Claiming This Spot


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Unplug. Recharge. Repeat.

Cell phones allow us to interact with each other whenever we want. But how often has your phone been a tool in creating a negative experience in your life? For example, the number of times I’ve had a relationship-altering argument by text with a significant other or friend is too many to describe. I can’t be the only one though. So I think this question is worth asking yourself: “What would my life be right now if it wasn’t for the negative experiences I’ve had resulting from using my phone?”

The more I use my phone, the more questions I have. Knowing the facts about whether a phone is detrimental or essential to everyday live has become a topic of interest lately. Especially over controversy over the approaching National Day of Unplugging. The National Post sums this up nicely.

Keep it charged: The case against the well-intentioned but misguided National Day of Unplugging

This story brought a different spin to a topic that at the surface would seem like a positive call to action. Step away from your phone and social networks, then feel instantly better.

For people like myself, trouble wouldn’t be far away if I couldn’t check my email. As I sometimes like to say: emails make the world go round. There’s more to unplugging than simply being unavailable or unable to do your job (and maybe keep it) without a portable method of global communication.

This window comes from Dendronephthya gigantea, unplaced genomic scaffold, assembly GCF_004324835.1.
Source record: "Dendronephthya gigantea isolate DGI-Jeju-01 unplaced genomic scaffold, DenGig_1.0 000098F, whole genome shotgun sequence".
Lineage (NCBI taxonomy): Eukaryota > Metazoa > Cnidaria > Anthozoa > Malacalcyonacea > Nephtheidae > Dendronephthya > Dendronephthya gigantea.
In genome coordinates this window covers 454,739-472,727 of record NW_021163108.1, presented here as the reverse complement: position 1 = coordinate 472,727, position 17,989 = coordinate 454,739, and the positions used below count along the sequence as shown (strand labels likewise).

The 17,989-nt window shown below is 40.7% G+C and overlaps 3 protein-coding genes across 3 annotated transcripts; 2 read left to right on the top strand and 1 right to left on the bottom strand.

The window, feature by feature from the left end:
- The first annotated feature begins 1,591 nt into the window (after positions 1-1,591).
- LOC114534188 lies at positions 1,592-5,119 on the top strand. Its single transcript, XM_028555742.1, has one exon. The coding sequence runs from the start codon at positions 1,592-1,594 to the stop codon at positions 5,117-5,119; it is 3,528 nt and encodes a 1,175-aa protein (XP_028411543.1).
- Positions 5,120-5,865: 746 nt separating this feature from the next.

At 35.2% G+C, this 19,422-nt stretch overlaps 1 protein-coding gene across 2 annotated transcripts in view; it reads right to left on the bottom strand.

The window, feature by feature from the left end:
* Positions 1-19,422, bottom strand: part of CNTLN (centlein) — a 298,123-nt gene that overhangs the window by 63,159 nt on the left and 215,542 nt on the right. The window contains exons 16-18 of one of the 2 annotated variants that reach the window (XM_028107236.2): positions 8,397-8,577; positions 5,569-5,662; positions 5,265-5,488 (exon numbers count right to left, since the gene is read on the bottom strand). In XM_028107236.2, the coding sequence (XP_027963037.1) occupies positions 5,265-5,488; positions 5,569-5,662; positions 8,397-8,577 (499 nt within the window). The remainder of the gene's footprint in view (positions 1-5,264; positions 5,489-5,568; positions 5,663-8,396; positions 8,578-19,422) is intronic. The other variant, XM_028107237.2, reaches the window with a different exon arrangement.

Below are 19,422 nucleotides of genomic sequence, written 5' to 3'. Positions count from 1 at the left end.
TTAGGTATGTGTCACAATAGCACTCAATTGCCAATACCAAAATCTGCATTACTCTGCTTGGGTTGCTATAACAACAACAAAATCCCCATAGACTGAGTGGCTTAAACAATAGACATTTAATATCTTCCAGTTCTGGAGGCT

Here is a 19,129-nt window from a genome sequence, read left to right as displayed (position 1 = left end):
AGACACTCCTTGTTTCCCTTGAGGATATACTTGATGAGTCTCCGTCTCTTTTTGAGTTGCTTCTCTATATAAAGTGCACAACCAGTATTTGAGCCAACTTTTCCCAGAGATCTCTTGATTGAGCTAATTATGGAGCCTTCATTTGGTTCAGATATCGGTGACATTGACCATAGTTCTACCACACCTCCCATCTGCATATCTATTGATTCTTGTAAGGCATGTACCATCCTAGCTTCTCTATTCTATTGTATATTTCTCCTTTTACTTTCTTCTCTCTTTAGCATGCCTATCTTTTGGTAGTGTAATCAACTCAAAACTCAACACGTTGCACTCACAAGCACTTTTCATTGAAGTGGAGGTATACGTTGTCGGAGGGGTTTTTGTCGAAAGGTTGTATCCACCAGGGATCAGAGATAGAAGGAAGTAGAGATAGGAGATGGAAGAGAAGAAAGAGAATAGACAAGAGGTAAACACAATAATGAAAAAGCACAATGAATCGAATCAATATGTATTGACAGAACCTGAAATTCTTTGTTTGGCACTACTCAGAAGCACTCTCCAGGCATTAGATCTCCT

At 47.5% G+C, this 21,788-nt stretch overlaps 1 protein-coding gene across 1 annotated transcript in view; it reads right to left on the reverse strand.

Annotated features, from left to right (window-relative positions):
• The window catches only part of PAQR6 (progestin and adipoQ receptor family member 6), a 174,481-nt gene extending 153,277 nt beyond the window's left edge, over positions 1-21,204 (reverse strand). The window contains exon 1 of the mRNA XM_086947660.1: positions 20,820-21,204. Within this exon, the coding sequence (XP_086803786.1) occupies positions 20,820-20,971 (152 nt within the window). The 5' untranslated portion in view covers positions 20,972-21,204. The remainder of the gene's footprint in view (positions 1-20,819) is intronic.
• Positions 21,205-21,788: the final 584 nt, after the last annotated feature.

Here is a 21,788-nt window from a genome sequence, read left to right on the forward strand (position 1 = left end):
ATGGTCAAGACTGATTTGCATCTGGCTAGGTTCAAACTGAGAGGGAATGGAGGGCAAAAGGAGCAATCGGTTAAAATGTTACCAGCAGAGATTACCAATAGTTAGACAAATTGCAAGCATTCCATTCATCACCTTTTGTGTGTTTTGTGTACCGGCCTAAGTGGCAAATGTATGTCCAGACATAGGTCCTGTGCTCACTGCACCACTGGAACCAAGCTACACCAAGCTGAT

I came up with angles that I think should be explored further:

  • Would employers consider allowing employees to take moderated days in their schedules to unplug?
  • Which interaction is more efficient: face-to-face or digital?
  • How to maximize the productivity of your phone without clutter.
  • Does unplugging from phones for a day increase well-being or induce more stress?
  • The link between cell phones and depression.

What are your opinions on National Day of Unplugging? Are you participating this year? Comment below (or not, if you’re unplugging).


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Bay of Quinte Media Pitch & Ideas

Placement is fast approaching and it’s time to get my head in the game. I will be starting placement at Bay of Quinte Tourism in a few short weeks so I thought I’d do more research on where I should be pitching stories to promote regionally, provincially, and nationally.

  1. Good Times Magazine: Canada’s Magazine for Successful Retirement
  2. Canadian Living
  3. Outdoor Canada

 

Topics to Consider

Good Times magazine would be ideal to promote areas like Brighton, ON as a retirement community with much to offer. The Bay of Quinte can highlight local attractions, statistics, and profiles of residents who have moved to the area.

The wine industry in Prince Edward County is growing through improved promotion of the wineries and the variety of wines that wineries are offering. It could be worthwhile to pitch a feature article to Canadian Living to promote the Bay of Quinte wine regions. The link above for Canadian Living features a list of the best places to do a wine-tasting in Canada, and Prince Edward County made the list. This was likely not pitched, but the viewers are more aware of the wine industry so they would be open to specific information for the wineries.

Outdoor Canada is the largest fishing and outdoors magazine in Canada. Continuing to create interest for this magazine is crucial. Highlighting the freshwater fishing, arenas, and various locations in the area would help to promote the outdoors industry in the area.